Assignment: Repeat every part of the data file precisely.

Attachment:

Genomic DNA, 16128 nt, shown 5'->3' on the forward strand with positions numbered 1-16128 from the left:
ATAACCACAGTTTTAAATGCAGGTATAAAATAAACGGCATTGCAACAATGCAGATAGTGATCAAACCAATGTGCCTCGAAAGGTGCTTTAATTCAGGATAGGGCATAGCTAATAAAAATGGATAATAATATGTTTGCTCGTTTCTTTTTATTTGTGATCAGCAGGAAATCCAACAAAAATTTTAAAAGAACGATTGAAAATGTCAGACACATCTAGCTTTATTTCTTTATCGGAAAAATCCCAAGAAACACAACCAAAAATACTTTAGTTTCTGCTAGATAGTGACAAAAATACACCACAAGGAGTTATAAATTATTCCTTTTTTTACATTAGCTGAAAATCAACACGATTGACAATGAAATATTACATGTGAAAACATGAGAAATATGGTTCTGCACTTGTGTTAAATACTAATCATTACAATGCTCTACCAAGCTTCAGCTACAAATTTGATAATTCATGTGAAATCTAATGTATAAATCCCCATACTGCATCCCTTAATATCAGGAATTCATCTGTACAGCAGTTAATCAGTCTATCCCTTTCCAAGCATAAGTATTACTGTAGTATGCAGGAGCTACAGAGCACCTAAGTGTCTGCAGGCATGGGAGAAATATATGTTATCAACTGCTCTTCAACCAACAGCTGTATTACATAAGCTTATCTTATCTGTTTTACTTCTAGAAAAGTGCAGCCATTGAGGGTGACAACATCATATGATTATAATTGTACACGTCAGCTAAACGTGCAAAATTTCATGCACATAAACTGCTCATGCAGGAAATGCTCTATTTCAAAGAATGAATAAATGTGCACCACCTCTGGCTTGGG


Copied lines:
Genomic DNA, 16128 nt, shown 5'->3' on the forward strand with positions numbered 1-16128 from the left:
ATAACCACAGTTTTAAATGCAGGTATAAAATAAACGGCATTGCAACAATGCAGATAGTGATCAAACCAATGTGCCTCGAAAGGTGCTTTAATTCAGGATAGGGCATAGCTAATAAAAATGGATAATAATATGTTTGCTCGTTTCTTTTTATTTGTGATCAGCAGGAAATCCAACAAAAATTTTAAAAGAACGATTGAAAATGTCAGACACATCTAGCTTTATTTCTTTATCGGAAAAATCCCAAGAAACACAACCAAAAATACTTTAGTTTCTGCTAGATAGTGACAAAAATACACCACAAGGAGTTATAAATTATTCCTTTTTTTACATTAGCTGAAAATCAACACGATTGACAATGAAATATTACATGTGAAAACATGAGAAATATGGTTCTGCACTTGTGTTAAATACTAATCATTACAATGCTCTACCAAGCTTCAGCTACAAATTTGATAATTCATGTGAAATCTAATGTATAAATCCCCATACTGCATCCCTTAATATCAGGAATTCATCTGTACAGCAGTTAATCAGTCTATCCCTTTCCAAGCATAAGTATTACTGTAGTATGCAGGAGCTACAGAGCACCTAAGTGTCTGCAGGCATGGGAGAAATATATGTTATCAACTGCTCTTCAACCAACAGCTGTATTACATAAGCTTATCTTATCTGTTTTACTTCTAGAAAAGTGCAGCCATTGAGGGTGACAACATCATATGATTATAATTGTACACGTCAGCTAAACGTGCAAAATTTCATGCACATAAACTGCTCATGCAGGAAATGCTCTATTTCAAAGAATGAATAAATGTGCACCACCTCTGGCTTGGG